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jQuery Junkie (July 2016)

Posted on 7.19.2016

The most popular JavaScript library is jQuery. In fact, jQuery is used more more than 80 percent of the top 1 million websites according to BuiltWith.

Thanks to relative ease of development with jQuery, there is an endless number of plugins that can be leveraged by designers and developers alike. Let's take a look at a few of the jQuery plugins that caught our attention this month (July 2016)

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Yottie - jQuery YouTube Plugin
Video is expected to be the predominant form of content in the years to come and I think those that engage in the practice are going to find this first plugin pretty interesting for a few different reasons. Yottie is a jQuery plugin for showcasing YouTube channels, and the videos they contain, on a website. The rendered layout is responsive, this thing has over 100 parameters that can be customized, and there's even a WordPress version available. This could be great for video publishers because it really brings them back some control. This is a commercial plugin and it's selling for $14 over at CodeCanyon.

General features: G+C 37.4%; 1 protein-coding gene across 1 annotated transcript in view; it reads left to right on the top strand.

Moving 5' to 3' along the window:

Monthly.js: Calendar Plugin
Another jQuery plugin that caught our attention was Monthly.js, a responsive event-driven calendar plugin. The plugin can be used as either a date picker or a full-on calendar. What I like about Monthly.js is the event labels, which are very intuitive and the event list detail mode which is very elegant. There are many calendar plugins around for those interested in jQuery so we'll try to feature those in upcoming sessions.

Pretty sure I'm dating myself with this next plugin but I think it's pretty cool and worth a mention. There was a time when the best you could do in relation to bringing some animation/interaction or movement to a webpage in a functional way was to employ a marquee. They were misused of course but they do add something to the digital experience. The Newsticker plugin is a little rough around the design edges but it works and there are some important controls in place - from height and speed to intervals and movement. I can't believe I'm saying this but I would definitely like to see more of this kind of thing - at least in moderation.

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